LAWRENCE, Kansas – Black Hills Energy on Tuesday received Kansas Corporation Commission approval of an agreement that allows the utility to increase rates for serving the company’s approximately 111,000 natural gas customers in Kansas beginning January 1, 2015. The approved agreement was endorsed by the utility, the KCC staff and the Citizens’ Utility Ratepayer Board.
The average increase for a typical residential customer will be about $2.62 per month; for a typical small-commercial customer, the average is about $6.46 per month.
The 4.8 percent residential rate increase is significantly lower than the rate of inflation since 2006, when the utility last requested a new rate structure. The typical Black Hills Energy residential customer will continue to receive an entire day of natural gas energy for less than the price of a loaf of bread.
“We are committed to providing safe, reliable service at a good value,” said Todd Jacobs, general manager for Black Hills Energy’s Kansas natural gas utility. “We maintain that value by controlling costs, making responsible investments and providing the energy solutions to help our customers manage their bill and get help when they need it.”
With new rates, the fixed customer charge moves to $17.25 a month from $16 a month, and the volumetric rate moves to $0.17 from $0.15 per therm. The total increase equals approximately 9 cents per day for residential customers and 21 cents per day for commercial customers. The increase for commercial, industrial and irrigation customers varies by rate class and is based on costs of service, usage patterns and other factors.
Black Hills Energy requested new rates in order to earn a return on the company’s $51 million investment in infrastructure replacements, improvements and line extensions, and to recover other infrastructure investments and increased operating costs since the utility’s previous rate case. Since 2006, for example, Black Hills has installed or replaced 13,000 service lines and 226 miles of pipeline in Kansas.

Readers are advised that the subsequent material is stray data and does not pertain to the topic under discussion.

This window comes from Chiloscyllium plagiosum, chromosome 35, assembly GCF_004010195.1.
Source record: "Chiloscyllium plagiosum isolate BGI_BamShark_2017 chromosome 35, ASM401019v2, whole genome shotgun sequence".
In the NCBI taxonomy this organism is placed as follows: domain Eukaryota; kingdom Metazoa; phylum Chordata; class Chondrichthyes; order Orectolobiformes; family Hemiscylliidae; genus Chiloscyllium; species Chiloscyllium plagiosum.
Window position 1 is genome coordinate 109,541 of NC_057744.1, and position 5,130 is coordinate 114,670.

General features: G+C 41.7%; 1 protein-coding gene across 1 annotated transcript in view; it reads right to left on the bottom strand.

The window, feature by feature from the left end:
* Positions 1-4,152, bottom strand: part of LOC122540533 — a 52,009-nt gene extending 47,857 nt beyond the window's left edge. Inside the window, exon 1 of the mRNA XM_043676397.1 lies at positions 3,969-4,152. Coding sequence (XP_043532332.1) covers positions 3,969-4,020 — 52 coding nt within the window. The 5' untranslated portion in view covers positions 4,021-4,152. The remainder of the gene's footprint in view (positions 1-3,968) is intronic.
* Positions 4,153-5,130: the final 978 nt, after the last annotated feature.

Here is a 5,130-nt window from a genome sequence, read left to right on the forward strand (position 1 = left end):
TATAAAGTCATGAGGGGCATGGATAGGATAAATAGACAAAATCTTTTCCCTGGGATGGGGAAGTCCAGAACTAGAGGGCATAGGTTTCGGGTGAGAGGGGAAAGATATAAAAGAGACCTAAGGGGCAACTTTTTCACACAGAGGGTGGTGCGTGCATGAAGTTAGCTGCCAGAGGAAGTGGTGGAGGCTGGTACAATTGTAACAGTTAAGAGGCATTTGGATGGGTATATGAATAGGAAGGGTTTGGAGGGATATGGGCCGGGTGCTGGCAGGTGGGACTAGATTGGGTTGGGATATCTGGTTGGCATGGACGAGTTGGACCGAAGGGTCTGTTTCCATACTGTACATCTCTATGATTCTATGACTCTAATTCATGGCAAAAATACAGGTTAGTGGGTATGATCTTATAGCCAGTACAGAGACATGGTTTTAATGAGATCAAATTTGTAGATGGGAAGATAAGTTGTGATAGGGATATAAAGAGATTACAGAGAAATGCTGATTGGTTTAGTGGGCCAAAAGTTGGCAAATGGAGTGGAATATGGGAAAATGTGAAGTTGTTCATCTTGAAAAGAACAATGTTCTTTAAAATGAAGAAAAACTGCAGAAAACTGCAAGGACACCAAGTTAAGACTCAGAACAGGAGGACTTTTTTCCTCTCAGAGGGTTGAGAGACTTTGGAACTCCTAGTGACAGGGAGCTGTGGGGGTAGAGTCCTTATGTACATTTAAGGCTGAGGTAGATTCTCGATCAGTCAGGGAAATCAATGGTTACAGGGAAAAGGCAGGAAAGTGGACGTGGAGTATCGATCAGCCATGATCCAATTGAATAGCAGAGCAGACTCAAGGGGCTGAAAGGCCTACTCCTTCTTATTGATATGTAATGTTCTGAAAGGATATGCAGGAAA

Black Hills Energy and all other public utilities are not guaranteed a set rate of return. While the agreement will increase the company’s base revenues by approximately $5.2 million a year, nearly $4.5 million of that increase already was factored into customer bills over the past six years through incremental annual increases in the Gas System Reliability Surcharge (GSRS) and the Ad Valorem Tax Surcharge (AVTS).
The GSRS allows investor-owned natural gas utilities in Kansas to recover qualifying costs and earn a return on investments made since the utility’s last rate case. Eligible costs include those for maintaining a safe, reliable natural gas system and costs for relocating lines due to road projects. The AVTS allows utilities to recover the incremental growth in property taxes paid since the last rate case. For Black Hills, that occurred June 30, 2006.
Jacobs encouraged Black Hills customers to visit www.blackhillsenergy.com for a list of Black Hills Energy’s free, convenient billing and payment options, energy efficiency tips for lower energy bills, and contact information for local energy assistance agencies.